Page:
I was eager to work with clients and help them with their organizing challenges at home. What I did not foresee was the personal journey it would take me on.
I became my first client. Everything I was learning about, I tried on myself (and my supportive family and friends).
I can honestly say that I view my space and my possessions quite differently now.
I used to think that if I did not pay money for something, it was free. I now know that everything sitting in my home is costing me space, daily.
I took many photos of “The stuff that walked out the door”, aka donations to charity.
I am amazed that I hardly remember what all that stuff was, and I miss none of it!
I love having space. I love having learned not to bring home stuff unless it is a better treasure than what I already have.
I’m really glad a Professional Organizer came into my life.
Ma meilleure amie m’a sauvée, à nouveau!
Il y a cinq ans, je discutais avec elle de ce que j’aimerais dans une nouvelle carrière. Elle m’a juste répondu : « Organisatrice professionnelle! » J’ai répondu « C’est quoi ça? »
J’ai vite découvert sur la toile que ces professionnels avaient leurs associations et que des programmes de formation existaient. Je m’y suis inscrite sans tarder et j’ai vite commencé à prendre des cours.
J’étais emballée à l’idée d’avoir des clients dont j’aiderais à relever les défis d’organisation. Je ne m’attendais cependant pas au cheminement intérieur qui s’amorçait.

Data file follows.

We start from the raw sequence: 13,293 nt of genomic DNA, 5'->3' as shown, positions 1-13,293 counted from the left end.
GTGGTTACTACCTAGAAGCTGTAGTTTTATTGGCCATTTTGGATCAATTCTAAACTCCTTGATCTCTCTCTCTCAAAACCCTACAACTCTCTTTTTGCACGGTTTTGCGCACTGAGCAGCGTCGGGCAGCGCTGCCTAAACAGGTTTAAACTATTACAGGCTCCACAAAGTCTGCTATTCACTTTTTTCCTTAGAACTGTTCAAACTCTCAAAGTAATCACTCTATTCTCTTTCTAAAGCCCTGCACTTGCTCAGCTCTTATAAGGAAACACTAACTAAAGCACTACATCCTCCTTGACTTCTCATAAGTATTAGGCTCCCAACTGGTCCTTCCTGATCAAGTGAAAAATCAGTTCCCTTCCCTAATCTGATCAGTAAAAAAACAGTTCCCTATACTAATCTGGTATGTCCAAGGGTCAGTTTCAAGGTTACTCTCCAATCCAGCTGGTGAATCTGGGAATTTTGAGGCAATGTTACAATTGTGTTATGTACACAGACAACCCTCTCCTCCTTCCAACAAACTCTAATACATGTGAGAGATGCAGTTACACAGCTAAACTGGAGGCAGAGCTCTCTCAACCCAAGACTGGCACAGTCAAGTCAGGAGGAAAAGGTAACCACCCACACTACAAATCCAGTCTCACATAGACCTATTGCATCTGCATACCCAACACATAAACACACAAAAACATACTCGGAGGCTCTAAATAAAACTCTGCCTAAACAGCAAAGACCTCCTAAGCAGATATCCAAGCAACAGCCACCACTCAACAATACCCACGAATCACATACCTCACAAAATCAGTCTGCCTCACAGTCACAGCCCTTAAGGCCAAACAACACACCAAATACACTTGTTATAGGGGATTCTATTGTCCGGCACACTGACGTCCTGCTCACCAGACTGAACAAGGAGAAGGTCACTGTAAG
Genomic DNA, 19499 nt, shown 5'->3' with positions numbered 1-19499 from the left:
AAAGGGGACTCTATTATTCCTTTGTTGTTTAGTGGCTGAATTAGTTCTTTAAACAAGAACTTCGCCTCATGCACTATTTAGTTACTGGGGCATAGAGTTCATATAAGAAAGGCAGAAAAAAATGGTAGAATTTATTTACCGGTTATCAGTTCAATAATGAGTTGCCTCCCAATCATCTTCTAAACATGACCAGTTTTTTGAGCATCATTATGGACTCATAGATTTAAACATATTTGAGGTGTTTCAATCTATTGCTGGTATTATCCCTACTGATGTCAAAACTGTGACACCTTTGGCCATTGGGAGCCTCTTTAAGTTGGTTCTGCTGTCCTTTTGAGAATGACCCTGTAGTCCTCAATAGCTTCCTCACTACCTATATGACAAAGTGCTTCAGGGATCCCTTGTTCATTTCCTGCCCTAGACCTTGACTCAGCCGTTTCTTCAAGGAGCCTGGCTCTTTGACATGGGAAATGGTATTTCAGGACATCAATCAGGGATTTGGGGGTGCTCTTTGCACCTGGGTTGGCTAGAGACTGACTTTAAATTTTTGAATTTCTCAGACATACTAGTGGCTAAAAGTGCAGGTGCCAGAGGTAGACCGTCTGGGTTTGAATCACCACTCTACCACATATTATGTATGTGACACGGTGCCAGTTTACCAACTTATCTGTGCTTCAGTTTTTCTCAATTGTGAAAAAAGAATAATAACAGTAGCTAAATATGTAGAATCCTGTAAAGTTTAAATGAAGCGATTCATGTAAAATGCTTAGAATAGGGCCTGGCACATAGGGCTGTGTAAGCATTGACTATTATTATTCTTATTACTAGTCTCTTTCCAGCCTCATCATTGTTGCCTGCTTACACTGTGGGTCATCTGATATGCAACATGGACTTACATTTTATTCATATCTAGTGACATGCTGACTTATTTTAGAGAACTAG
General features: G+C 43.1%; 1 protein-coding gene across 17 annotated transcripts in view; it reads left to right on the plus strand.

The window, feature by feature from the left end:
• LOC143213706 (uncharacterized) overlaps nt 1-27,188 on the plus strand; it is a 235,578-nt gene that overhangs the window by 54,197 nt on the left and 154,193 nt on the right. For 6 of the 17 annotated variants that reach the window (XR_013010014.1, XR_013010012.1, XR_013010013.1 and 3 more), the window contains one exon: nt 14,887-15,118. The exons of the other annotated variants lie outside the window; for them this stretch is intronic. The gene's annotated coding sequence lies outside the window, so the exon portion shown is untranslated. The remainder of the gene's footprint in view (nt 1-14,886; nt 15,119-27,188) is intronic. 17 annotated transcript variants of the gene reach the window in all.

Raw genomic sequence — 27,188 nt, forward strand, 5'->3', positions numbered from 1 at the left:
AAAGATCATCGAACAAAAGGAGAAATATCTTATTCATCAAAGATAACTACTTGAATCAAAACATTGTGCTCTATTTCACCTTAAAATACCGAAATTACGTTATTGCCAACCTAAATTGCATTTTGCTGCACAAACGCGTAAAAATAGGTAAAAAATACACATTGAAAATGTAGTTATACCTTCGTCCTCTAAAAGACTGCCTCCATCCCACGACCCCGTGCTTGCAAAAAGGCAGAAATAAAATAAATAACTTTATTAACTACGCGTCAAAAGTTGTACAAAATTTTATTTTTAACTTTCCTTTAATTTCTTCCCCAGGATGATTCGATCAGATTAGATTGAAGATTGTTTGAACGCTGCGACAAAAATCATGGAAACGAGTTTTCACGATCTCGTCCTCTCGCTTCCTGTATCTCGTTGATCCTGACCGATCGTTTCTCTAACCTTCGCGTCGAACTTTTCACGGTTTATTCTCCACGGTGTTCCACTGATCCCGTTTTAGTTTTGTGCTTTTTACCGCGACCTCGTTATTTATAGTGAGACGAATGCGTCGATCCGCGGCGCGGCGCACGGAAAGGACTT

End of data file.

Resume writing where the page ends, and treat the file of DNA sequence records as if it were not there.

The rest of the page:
Je suis devenue ma propre première cliente. J’expérimentais tout ce que j’apprenais, sur moi et sur les amis et membres de ma famille qui me soutenaient.
Vous n’avez pas idée à quel point j’envisage mes biens et mon espace personnel différemment aujourd’hui!
Moi qui pensais que si je n’avais rien payé pour un article, il ne me coûtait rien de le ramener et de le garder chez moi… Aujourd’hui je suis consciente de l’espace qu’il prend et qui me coûte d’autant plus que l’article en question reste chez moi longtemps.
J’ai pris de nombreuses photos des « arias qui s’en allaient, » plus souvent qu’autrement en direction d’un organisme de charité.
Je suis surprise de constater comment j’ai oublié ces affaires, comment aucune d’elle ne me manque!
J’aime avoir de la place. J’apprécie de m’être mise à ne rapporter de quoi à la maison que si le nouveau trésor me donnera plus que celui qu’il remplacera.
Bref, je suis heureuse de l’impact que ma rencontre avec une organisatrice professionnelle a eu dans ma vie.